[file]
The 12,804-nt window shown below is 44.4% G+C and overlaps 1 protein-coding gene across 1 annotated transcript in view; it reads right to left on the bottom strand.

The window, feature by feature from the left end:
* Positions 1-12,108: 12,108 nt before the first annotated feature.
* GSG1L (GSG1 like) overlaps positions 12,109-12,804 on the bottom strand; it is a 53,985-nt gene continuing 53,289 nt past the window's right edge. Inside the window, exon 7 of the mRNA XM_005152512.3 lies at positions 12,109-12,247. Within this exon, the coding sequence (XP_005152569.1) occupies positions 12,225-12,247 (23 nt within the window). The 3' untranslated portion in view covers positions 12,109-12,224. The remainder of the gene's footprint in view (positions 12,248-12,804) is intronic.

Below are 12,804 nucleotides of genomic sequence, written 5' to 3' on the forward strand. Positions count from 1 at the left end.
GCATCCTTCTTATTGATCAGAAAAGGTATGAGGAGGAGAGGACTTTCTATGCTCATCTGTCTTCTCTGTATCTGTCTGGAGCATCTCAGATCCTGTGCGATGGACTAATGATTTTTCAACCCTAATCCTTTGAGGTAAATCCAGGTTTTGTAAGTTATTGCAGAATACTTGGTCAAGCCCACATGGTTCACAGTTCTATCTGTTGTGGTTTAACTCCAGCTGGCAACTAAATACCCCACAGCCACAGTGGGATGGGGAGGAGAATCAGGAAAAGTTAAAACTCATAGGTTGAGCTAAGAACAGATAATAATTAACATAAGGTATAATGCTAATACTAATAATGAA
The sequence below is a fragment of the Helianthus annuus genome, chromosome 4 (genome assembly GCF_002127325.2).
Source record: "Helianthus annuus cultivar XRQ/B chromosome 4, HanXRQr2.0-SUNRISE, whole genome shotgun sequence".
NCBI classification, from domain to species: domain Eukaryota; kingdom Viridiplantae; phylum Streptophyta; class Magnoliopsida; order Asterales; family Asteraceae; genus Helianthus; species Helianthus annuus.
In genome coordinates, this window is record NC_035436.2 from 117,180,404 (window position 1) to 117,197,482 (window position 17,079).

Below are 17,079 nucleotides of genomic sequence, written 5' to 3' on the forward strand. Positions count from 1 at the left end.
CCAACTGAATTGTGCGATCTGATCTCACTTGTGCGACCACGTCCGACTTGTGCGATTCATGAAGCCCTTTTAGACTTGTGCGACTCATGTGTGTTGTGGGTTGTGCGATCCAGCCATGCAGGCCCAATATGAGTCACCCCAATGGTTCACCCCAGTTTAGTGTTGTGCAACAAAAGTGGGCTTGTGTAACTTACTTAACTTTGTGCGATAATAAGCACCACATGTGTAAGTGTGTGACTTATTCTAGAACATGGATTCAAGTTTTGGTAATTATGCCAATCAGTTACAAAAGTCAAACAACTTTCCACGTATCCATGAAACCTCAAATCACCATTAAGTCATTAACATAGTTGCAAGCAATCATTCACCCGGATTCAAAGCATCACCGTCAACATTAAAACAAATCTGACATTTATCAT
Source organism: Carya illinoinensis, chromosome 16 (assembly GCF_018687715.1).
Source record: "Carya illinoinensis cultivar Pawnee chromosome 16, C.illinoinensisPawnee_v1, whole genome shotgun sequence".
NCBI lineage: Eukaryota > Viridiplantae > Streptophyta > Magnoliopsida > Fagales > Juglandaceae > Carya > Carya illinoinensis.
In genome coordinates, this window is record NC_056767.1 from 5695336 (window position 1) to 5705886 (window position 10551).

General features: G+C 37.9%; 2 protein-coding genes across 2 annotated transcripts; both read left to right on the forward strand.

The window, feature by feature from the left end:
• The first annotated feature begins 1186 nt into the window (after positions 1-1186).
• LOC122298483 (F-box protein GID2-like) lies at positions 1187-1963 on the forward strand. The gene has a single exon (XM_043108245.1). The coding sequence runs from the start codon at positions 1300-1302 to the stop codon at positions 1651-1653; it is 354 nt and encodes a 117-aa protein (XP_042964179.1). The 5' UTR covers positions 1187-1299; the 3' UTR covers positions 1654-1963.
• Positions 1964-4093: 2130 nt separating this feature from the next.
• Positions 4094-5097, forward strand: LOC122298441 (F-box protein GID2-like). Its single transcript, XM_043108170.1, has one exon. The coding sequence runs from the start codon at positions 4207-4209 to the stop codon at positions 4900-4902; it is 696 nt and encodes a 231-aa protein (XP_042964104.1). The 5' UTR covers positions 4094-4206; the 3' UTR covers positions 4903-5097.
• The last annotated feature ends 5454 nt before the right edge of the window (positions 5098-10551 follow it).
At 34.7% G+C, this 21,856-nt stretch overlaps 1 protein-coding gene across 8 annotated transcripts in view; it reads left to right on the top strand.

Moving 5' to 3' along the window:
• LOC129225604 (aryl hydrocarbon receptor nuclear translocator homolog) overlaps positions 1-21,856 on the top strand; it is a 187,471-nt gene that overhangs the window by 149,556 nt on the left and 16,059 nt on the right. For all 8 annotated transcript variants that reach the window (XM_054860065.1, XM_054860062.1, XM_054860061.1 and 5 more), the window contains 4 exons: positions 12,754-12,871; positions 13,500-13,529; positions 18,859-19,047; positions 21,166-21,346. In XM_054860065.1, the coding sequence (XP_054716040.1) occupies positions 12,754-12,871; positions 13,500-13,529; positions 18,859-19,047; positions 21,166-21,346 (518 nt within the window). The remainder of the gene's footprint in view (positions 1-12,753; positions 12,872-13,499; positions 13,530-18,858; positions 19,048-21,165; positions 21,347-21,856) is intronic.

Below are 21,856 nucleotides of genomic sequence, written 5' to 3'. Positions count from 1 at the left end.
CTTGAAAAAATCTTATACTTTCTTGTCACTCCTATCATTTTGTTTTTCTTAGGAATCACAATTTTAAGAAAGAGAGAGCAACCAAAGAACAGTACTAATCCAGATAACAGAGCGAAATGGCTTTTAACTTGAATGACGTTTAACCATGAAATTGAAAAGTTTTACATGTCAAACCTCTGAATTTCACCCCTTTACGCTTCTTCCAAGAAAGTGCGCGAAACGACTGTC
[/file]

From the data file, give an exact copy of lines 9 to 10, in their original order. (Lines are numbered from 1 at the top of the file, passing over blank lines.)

NCBI classification, from domain to species: domain Eukaryota; kingdom Viridiplantae; phylum Streptophyta; class Magnoliopsida; order Asterales; family Asteraceae; genus Helianthus; species Helianthus annuus.
In genome coordinates, this window is record NC_035436.2 from 117,180,404 (window position 1) to 117,197,482 (window position 17,079).